It is important to know that nginx does the comparison against decoded URIs. For example, if you wish to match "/images/%20/test", then you must use "/images/ /test" to determine the location.
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        # Enabled/disabled as needed for troubleshooting
 +
        # Note: See explanation below about the first access_log that was defined
 +
        access_log  /var/log/nginx/www.access.log vhost_combined_debugging;
  
Example:
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        # more conf statements here
 +
    }
  
<syntaxhighlight lang="nginx">
 
location  = / {
 
  # matches the query / only.
 
  [ configuration A ]
 
}
 
location  / {
 
  # matches any query, since all queries begin with /, but regular
 
  # expressions and any longer conventional blocks will be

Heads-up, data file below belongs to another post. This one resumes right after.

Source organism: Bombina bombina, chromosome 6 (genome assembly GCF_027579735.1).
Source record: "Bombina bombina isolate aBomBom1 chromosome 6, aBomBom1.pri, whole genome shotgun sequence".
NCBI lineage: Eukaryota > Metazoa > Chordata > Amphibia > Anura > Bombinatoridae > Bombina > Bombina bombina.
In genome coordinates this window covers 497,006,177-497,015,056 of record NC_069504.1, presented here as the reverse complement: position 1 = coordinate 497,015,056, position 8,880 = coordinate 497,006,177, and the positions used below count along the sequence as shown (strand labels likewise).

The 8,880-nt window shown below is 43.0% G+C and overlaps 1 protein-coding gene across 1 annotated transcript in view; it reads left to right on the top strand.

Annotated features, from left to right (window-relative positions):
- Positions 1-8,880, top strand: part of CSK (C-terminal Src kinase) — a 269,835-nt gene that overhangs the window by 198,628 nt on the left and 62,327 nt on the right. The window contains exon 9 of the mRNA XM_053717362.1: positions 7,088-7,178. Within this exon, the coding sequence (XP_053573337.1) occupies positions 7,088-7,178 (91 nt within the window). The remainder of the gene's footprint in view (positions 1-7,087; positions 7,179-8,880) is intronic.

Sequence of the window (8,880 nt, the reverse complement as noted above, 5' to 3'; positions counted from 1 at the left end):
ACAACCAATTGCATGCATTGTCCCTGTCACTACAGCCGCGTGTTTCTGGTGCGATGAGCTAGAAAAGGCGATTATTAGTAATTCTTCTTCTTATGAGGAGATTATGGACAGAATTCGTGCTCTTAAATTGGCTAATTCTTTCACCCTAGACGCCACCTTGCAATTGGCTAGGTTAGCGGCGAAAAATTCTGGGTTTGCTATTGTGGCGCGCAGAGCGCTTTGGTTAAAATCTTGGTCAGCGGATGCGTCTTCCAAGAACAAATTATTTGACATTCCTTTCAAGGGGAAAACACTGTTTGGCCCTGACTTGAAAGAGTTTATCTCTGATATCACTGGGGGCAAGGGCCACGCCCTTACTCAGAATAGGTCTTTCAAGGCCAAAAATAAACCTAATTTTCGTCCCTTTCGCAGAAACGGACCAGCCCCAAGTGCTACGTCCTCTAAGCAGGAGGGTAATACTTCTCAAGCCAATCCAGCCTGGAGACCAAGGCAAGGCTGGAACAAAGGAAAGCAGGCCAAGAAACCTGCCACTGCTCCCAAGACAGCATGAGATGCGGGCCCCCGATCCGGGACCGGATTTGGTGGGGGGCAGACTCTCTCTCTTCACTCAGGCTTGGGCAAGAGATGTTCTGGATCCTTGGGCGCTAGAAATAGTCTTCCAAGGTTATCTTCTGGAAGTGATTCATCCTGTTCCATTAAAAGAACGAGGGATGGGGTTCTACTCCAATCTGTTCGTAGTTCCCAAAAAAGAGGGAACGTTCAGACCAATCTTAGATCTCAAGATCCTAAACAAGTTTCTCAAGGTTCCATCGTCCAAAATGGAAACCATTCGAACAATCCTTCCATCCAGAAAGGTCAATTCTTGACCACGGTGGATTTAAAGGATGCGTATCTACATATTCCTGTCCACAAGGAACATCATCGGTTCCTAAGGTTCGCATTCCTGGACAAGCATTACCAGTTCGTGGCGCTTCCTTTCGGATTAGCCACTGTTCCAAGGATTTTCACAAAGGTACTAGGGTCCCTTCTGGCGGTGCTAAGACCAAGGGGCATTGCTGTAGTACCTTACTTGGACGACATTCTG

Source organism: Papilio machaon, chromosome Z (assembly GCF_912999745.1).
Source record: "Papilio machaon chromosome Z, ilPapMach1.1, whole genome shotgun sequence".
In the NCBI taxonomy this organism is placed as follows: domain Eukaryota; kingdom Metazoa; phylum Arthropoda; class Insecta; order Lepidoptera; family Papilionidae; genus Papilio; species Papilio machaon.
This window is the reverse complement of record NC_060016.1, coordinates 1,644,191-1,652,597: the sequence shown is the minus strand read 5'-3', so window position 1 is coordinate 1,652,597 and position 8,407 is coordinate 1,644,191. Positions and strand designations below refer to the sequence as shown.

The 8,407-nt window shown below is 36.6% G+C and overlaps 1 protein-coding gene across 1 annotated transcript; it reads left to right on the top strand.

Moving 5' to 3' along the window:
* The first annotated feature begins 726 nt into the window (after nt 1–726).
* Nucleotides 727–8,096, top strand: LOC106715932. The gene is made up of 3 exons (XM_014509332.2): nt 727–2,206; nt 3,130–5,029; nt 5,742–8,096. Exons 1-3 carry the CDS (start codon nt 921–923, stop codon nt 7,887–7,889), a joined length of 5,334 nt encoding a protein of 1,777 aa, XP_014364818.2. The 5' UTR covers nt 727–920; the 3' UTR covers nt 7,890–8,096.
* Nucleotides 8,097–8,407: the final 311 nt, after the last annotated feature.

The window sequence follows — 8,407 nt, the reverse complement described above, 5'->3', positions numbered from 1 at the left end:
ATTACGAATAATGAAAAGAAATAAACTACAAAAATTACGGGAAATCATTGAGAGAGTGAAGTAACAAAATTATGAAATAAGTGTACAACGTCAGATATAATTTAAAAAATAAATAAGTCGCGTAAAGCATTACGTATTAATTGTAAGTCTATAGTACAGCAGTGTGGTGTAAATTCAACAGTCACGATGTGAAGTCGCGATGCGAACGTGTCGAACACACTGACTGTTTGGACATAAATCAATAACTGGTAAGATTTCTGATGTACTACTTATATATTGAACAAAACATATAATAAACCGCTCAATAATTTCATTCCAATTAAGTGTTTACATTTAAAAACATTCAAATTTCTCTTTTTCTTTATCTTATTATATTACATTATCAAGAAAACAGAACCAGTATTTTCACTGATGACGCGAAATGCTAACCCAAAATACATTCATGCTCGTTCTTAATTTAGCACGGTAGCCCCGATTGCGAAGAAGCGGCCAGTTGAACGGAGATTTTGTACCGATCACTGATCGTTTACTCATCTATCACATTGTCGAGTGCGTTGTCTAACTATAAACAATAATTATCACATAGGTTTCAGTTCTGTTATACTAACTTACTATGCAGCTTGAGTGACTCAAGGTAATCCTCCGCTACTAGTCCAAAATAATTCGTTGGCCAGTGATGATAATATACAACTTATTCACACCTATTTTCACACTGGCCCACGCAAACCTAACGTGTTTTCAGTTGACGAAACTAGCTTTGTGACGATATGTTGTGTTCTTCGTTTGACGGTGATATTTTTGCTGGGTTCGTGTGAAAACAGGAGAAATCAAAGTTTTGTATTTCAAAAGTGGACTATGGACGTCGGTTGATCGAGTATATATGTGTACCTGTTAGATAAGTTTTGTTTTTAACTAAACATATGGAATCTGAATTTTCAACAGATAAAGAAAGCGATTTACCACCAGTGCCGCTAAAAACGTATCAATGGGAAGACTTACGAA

# matched first.
 
  [ configuration B ]
 
}
 
location ^~ /images/ {
 
  # matches any query beginning with /images/ and halts searching,
 
  # so regular expressions will not be checked.
 
  [ configuration C ]
 
}
 
location ~* \.(gif|jpg|jpeg)$ {
 
  # matches any request ending in gif, jpg, or jpeg. However, all
 
  # requests to the /images/ directory will be handled by
 
  # Configuration C. 
 
  [ configuration D ]
 
 
}
 
}
 
</syntaxhighlight>
 
</syntaxhighlight>
  
Example requests:
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Defining that second <code>access_log</code> value resets the array and causes the earlier array values (other access logs) to be unset. This is unfortunate as it is easy to forget when you expect the default behavior to be one of inheritance. I've personally been bitten by this and only figured it out by observation.
 +
 
 +
Maxim Dounin explains it as:
 +
 
 +
<blockquote>
 +
Basically, when you set array directive at certan (sic) level this clears everything inherited from upper levels for this array. This applies to other array directives as well (proxy_add_header, access_log, etc.).
 +
</blockquote>
  
*  / -> configuration A
 
* /documents/document.html -> configuration B
 
* /images/1.gif -> configuration C
 
* /documents/1.jpg -> configuration D